Urgency of Feminist Perspective in Public Policy
Rashika Singh – Student, Kautilya
A feminist perspective recognizes that the hierarchical organizing of the world around gender is key to maintaining social order.” This quote from Nivedita Menon’s book, ‘Seeing like a Feminist,’ sums up what she tried to unwrap in her work. The patriarchal system has survived by strengthening several societal as well as economic and political institutions and systems that perpetuate its existence. Today’s social order is rooted in hierarchical ideas. The struggle to destabilize this system hasn’t been easy but starting with the first-wave feminist movement, we have made tremendous progress. I believe this is the best time to work in the area of gender studies in public policy simply because, despite all that’s been done, there’s just so much more that needs to be done.
The two major questions we need to ask are: Are the laws and policies already in place effective? What are the other areas we need to focus on? The numbers say we have a long way to go. India was ranked 135 out of 146 countries in the World Economic Forum’s Global Gender Gap Index, 2022. The report considered four key dimensions- economic participation and opportunity, educational attainment, health and survival, and political empowerment. India further ranked the lowest at 146 in health and survival. Moreover, according to a study by the Pew Research Centre, while India’s sex ratio at birth has stabilized slightly, it’s still at 108 boys/100 girls (2019-21). Meanwhile, according to the World Bank, India remains to have one of the lowest female labor participation (hovering around 20%). There have also been extensive records of persistent violence against women, transgenders, and the LGBTQ+ community.
While the government has been taking initiatives, the Indian society wrought with several oppressive cultural norms and deep-rooted patriarchy can end up causing good-intentioned policies to have unintended negative impacts. Studies show that all-women police stations have made it harder for women to report crimes, the ban on sex determination has a link with a drop in female high school completion and university enrollment, and inheritance rights for women have translated into an increased female child mortality rate. We are replacing one form of discrimination with another. Additionally, there’s the issue of oppressive societal ideas permeating the judicial system, exemplified by the Bombay HC’s judgment in a case under the POCSO Act. The court’s judgment pronounced “skin-to-skin” contact as an essential condition for qualifying an act as sexual assault.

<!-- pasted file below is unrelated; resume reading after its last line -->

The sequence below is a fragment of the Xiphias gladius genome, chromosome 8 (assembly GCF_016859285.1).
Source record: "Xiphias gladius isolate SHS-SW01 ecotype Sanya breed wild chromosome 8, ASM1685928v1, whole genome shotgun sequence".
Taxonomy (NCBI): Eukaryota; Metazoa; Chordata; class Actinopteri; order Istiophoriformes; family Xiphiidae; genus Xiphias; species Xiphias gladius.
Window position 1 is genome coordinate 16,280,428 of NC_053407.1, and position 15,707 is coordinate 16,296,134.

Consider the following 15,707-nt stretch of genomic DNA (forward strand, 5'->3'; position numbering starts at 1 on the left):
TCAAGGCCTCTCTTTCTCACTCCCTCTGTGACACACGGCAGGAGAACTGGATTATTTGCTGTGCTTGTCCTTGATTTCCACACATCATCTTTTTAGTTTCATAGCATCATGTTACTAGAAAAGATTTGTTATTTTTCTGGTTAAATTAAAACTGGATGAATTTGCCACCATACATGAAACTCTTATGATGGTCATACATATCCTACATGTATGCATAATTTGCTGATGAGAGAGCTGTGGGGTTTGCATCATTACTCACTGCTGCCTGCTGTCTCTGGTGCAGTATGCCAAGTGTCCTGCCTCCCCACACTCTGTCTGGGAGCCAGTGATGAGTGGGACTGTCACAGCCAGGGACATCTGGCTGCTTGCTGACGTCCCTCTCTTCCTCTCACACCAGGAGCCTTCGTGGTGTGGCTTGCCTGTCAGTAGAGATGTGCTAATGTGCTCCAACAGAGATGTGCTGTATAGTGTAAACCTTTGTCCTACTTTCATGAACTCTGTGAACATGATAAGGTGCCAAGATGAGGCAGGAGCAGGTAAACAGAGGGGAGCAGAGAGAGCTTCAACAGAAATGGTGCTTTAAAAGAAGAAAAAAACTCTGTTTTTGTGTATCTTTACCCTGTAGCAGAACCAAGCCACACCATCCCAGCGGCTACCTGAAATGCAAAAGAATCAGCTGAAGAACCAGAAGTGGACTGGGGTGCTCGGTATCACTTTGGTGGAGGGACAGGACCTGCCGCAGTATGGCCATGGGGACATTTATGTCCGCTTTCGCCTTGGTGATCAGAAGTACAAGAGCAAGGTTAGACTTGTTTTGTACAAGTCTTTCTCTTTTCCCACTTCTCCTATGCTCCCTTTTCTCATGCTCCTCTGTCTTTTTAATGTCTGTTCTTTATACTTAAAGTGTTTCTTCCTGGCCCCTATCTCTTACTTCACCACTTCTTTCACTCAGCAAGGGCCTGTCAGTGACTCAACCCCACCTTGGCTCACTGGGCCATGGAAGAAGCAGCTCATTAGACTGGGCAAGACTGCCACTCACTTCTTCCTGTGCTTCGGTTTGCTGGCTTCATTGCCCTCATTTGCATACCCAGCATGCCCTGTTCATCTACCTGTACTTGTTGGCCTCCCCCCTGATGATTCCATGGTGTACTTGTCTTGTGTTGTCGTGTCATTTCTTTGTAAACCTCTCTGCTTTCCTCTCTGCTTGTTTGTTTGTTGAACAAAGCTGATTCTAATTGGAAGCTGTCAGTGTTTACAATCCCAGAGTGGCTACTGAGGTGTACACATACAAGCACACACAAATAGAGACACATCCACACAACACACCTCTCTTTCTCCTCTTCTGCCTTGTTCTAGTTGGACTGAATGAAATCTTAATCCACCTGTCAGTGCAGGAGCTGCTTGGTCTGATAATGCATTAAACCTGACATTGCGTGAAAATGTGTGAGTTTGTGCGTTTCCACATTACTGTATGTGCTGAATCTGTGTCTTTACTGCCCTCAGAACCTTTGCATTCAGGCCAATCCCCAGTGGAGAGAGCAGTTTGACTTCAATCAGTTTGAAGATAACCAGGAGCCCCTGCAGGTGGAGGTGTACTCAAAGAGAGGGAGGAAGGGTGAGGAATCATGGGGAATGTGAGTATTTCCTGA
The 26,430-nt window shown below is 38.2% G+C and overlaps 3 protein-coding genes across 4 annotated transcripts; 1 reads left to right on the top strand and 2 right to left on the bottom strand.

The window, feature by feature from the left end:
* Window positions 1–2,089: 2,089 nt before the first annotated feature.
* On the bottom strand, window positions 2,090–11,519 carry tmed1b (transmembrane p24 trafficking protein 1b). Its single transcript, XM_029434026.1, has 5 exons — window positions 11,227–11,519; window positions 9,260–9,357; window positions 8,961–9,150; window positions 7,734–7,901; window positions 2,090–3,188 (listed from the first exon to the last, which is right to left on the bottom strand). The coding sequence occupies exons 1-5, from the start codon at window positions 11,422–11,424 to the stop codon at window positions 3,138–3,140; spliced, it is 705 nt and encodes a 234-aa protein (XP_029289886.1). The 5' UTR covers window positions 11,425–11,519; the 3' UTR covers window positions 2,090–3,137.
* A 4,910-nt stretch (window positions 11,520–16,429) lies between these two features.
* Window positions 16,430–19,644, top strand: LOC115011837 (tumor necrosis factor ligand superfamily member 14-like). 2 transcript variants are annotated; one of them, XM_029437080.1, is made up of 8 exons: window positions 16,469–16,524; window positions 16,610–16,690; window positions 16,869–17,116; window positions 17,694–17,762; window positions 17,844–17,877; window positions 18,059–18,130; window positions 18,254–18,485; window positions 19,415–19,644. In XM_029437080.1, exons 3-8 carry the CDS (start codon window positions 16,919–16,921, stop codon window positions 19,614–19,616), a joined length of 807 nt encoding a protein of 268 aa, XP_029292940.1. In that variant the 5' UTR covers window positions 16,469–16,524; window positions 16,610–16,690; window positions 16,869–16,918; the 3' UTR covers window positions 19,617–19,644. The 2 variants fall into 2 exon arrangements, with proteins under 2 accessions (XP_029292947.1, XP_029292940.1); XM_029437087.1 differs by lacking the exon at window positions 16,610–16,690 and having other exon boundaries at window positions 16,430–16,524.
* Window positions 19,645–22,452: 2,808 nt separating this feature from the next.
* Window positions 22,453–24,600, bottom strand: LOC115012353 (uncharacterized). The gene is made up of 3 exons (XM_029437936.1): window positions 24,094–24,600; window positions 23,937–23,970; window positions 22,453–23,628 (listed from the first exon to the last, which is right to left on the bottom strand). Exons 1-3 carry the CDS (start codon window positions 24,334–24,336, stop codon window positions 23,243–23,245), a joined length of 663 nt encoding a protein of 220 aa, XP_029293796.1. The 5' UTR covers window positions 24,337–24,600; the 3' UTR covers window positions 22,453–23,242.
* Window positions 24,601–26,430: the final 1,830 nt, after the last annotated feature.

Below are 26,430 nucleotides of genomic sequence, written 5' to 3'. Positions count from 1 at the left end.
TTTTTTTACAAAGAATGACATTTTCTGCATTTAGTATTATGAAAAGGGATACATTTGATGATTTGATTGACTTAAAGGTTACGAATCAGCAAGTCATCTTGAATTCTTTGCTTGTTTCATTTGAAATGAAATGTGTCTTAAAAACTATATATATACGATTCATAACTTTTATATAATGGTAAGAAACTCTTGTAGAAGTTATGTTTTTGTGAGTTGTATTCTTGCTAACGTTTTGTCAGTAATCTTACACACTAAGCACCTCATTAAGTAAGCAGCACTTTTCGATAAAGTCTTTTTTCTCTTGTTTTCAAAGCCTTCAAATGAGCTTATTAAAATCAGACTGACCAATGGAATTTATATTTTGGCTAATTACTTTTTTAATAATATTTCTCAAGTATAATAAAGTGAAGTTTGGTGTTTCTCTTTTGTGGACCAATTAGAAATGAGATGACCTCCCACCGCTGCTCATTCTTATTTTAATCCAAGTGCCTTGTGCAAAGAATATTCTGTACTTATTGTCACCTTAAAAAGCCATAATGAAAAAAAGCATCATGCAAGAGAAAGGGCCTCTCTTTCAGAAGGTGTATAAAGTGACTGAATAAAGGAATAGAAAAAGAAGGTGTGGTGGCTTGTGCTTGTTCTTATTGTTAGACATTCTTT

Ineffective or discriminatory laws have become other significant hurdles facing our society today. The Maternity Benefit Act has no provision for paternal leave or for women working in the unorganized/informal sector. The Protection of Women from Domestic Violence Act is criticized for having minimal force, being a civil rather than criminal law. Furthermore, the act has no provision for the children of an abuser or males. The Transgender Persons (Protection of Rights) Act has several issues ranging from the non-inclusive definition of transgenders, conditionalities over obtaining a gender change certificate, criminalization of begging by transgenders, and disproportionately lesser punishment for crimes against transgenders as compared to cis laws, etc. Moreover, for the LGBTQA+ community, the Indian law has barely started with the basics by decriminalizing the community’s sexual relations. There is a clear disconnect between the realities of these oppressed communities and the laws that are formulated to tackle their issues, in addition, the laws often reflect the biases prevailing in society.
Significant gaps in laws and policies must be filled to ensure that women, LGBTQA+, and trans people’s rights are secured. Extensive policy analysis focused on identifying implementation issues and causes behind ineffectiveness and unintended negative impacts is required. There are many focus areas one can work on- recognizing the economic value of women’s household work in all related jurisdictions, like marriage, divorce, and child custody; regulating the unorganized sector of our economy; modifying the Transgender Act; addressing the issue of marital rape; adoption rights for the LGBTQA+ community and legalizing their marriages; regulating sex work to safeguard the rights of sex workers, etc.
In addition to the focused areas discussed above, there is the broader issue of our entire social order having its roots and foundation in hierarchical ideas. From the institution of marriage to that of caste, all ensure the continuity of patriarchy. The contributions of several oppressed sections of our society go unrecognized while their right to equality and dignity gets trampled on. Patriarchy is ingrained into the most fleeting of our social interactions- a woman getting catcalled on the street; to the more defining and extensive parts of our lives- education and job opportunities. Arguably though, catcalling can also be as defining and as extensive a part of a female’s life in a society where protecting a section of people entails caging them instead of the perpetrator(s). Evidently, overturning this discriminatory social order will require intensive and persistent work from all sections of our society. But in the meantime, government policies and laws can be the foundational structures that can play a significantly extensive role by strengthening the bridge between the ground realities and redressal mechanisms and breaking the hold of oppressive social ideas in our formulation and interpretation of laws.
*The Kautilya School of Public Policy (KSPP) takes no institutional positions. The views and opinions expressed in this article are solely those of the author(s) and do not reflect the views or positions of KSPP.